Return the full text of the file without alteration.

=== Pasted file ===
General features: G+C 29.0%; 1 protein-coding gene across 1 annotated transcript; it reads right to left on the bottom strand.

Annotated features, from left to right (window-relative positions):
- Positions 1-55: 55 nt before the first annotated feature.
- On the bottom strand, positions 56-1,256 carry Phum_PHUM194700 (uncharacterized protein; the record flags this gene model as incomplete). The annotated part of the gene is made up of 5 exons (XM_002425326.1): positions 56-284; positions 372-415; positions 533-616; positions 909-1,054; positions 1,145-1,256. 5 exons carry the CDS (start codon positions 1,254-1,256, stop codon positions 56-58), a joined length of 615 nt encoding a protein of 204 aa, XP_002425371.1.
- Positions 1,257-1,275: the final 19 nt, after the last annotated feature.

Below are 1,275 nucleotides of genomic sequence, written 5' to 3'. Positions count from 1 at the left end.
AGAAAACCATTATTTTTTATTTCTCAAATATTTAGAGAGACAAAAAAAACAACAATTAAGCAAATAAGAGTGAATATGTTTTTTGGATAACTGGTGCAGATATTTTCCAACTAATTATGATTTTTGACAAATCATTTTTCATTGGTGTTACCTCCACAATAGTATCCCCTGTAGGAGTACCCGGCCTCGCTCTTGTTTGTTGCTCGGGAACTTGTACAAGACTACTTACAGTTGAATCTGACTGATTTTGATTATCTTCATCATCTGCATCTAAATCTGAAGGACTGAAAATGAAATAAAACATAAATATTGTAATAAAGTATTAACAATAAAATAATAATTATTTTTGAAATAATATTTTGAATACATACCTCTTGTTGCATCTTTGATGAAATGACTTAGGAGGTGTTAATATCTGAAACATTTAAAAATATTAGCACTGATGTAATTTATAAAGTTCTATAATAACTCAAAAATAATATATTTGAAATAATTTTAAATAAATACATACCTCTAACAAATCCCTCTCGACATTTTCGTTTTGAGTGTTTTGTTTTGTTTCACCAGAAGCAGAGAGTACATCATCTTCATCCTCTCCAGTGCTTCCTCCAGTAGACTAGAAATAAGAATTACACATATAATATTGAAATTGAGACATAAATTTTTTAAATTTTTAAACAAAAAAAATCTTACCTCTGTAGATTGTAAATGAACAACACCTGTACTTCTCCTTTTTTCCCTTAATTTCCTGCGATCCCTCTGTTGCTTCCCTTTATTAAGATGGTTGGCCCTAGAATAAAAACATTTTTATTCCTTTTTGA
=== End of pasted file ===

General features: G+C 29.0%; 1 protein-coding gene across 1 annotated transcript; it reads right to left on the bottom strand.

Annotated features, from left to right (window-relative positions):
- Positions 1-55: 55 nt before the first annotated feature.
- On the bottom strand, positions 56-1,256 carry Phum_PHUM194700 (uncharacterized protein; the record flags this gene model as incomplete). The annotated part of the gene is made up of 5 exons (XM_002425326.1): positions 56-284; positions 372-415; positions 533-616; positions 909-1,054; positions 1,145-1,256. 5 exons carry the CDS (start codon positions 1,254-1,256, stop codon positions 56-58), a joined length of 615 nt encoding a protein of 204 aa, XP_002425371.1.
- Positions 1,257-1,275: the final 19 nt, after the last annotated feature.

Below are 1,275 nucleotides of genomic sequence, written 5' to 3'. Positions count from 1 at the left end.
AGAAAACCATTATTTTTTATTTCTCAAATATTTAGAGAGACAAAAAAAACAACAATTAAGCAAATAAGAGTGAATATGTTTTTTGGATAACTGGTGCAGATATTTTCCAACTAATTATGATTTTTGACAAATCATTTTTCATTGGTGTTACCTCCACAATAGTATCCCCTGTAGGAGTACCCGGCCTCGCTCTTGTTTGTTGCTCGGGAACTTGTACAAGACTACTTACAGTTGAATCTGACTGATTTTGATTATCTTCATCATCTGCATCTAAATCTGAAGGACTGAAAATGAAATAAAACATAAATATTGTAATAAAGTATTAACAATAAAATAATAATTATTTTTGAAATAATATTTTGAATACATACCTCTTGTTGCATCTTTGATGAAATGACTTAGGAGGTGTTAATATCTGAAACATTTAAAAATATTAGCACTGATGTAATTTATAAAGTTCTATAATAACTCAAAAATAATATATTTGAAATAATTTTAAATAAATACATACCTCTAACAAATCCCTCTCGACATTTTCGTTTTGAGTGTTTTGTTTTGTTTCACCAGAAGCAGAGAGTACATCATCTTCATCCTCTCCAGTGCTTCCTCCAGTAGACTAGAAATAAGAATTACACATATAATATTGAAATTGAGACATAAATTTTTTAAATTTTTAAACAAAAAAAATCTTACCTCTGTAGATTGTAAATGAACAACACCTGTACTTCTCCTTTTTTCCCTTAATTTCCTGCGATCCCTCTGTTGCTTCCCTTTATTAAGATGGTTGGCCCTAGAATAAAAACATTTTTATTCCTTTTTGA